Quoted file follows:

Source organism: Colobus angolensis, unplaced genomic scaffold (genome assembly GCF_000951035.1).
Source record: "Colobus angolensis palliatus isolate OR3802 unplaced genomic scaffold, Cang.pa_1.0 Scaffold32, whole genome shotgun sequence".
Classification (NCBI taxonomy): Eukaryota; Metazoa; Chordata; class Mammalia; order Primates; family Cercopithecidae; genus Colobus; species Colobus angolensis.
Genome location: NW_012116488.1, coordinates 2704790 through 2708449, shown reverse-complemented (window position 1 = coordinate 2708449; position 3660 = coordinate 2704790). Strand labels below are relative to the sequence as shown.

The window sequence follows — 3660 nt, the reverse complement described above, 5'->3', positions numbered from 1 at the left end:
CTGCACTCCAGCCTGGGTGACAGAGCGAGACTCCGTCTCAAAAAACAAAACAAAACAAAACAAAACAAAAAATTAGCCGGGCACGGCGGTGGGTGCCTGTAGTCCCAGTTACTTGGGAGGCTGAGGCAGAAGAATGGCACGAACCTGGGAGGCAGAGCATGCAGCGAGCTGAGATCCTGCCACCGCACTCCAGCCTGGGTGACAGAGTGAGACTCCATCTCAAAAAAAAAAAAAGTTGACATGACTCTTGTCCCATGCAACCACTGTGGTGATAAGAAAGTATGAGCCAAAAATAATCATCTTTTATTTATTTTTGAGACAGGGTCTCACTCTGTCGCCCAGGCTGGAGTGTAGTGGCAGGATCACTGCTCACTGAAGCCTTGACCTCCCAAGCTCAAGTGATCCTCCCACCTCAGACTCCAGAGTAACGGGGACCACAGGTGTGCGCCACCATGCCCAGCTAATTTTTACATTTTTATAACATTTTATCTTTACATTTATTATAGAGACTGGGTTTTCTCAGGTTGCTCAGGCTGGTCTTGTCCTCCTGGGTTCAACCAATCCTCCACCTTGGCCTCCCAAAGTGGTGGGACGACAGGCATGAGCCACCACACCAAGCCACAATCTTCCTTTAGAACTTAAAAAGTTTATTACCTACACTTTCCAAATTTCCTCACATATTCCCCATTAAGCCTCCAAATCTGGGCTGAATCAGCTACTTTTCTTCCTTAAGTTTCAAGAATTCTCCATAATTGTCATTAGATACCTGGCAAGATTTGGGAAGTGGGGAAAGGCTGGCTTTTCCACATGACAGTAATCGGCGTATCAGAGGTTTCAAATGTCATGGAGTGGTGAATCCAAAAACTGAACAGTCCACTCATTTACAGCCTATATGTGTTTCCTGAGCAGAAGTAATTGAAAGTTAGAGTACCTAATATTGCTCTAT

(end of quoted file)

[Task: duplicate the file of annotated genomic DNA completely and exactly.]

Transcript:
Source organism: Colobus angolensis, unplaced genomic scaffold (genome assembly GCF_000951035.1).
Source record: "Colobus angolensis palliatus isolate OR3802 unplaced genomic scaffold, Cang.pa_1.0 Scaffold32, whole genome shotgun sequence".
Classification (NCBI taxonomy): Eukaryota; Metazoa; Chordata; class Mammalia; order Primates; family Cercopithecidae; genus Colobus; species Colobus angolensis.
Genome location: NW_012116488.1, coordinates 2704790 through 2708449, shown reverse-complemented (window position 1 = coordinate 2708449; position 3660 = coordinate 2704790). Strand labels below are relative to the sequence as shown.

The window sequence follows — 3660 nt, the reverse complement described above, 5'->3', positions numbered from 1 at the left end:
CTGCACTCCAGCCTGGGTGACAGAGCGAGACTCCGTCTCAAAAAACAAAACAAAACAAAACAAAACAAAAAATTAGCCGGGCACGGCGGTGGGTGCCTGTAGTCCCAGTTACTTGGGAGGCTGAGGCAGAAGAATGGCACGAACCTGGGAGGCAGAGCATGCAGCGAGCTGAGATCCTGCCACCGCACTCCAGCCTGGGTGACAGAGTGAGACTCCATCTCAAAAAAAAAAAAAGTTGACATGACTCTTGTCCCATGCAACCACTGTGGTGATAAGAAAGTATGAGCCAAAAATAATCATCTTTTATTTATTTTTGAGACAGGGTCTCACTCTGTCGCCCAGGCTGGAGTGTAGTGGCAGGATCACTGCTCACTGAAGCCTTGACCTCCCAAGCTCAAGTGATCCTCCCACCTCAGACTCCAGAGTAACGGGGACCACAGGTGTGCGCCACCATGCCCAGCTAATTTTTACATTTTTATAACATTTTATCTTTACATTTATTATAGAGACTGGGTTTTCTCAGGTTGCTCAGGCTGGTCTTGTCCTCCTGGGTTCAACCAATCCTCCACCTTGGCCTCCCAAAGTGGTGGGACGACAGGCATGAGCCACCACACCAAGCCACAATCTTCCTTTAGAACTTAAAAAGTTTATTACCTACACTTTCCAAATTTCCTCACATATTCCCCATTAAGCCTCCAAATCTGGGCTGAATCAGCTACTTTTCTTCCTTAAGTTTCAAGAATTCTCCATAATTGTCATTAGATACCTGGCAAGATTTGGGAAGTGGGGAAAGGCTGGCTTTTCCACATGACAGTAATCGGCGTATCAGAGGTTTCAAATGTCATGGAGTGGTGAATCCAAAAACTGAACAGTCCACTCATTTACAGCCTATATGTGTTTCCTGAGCAGAAGTAATTGAAAGTTAGAGTACCTAATATTGCTCTAT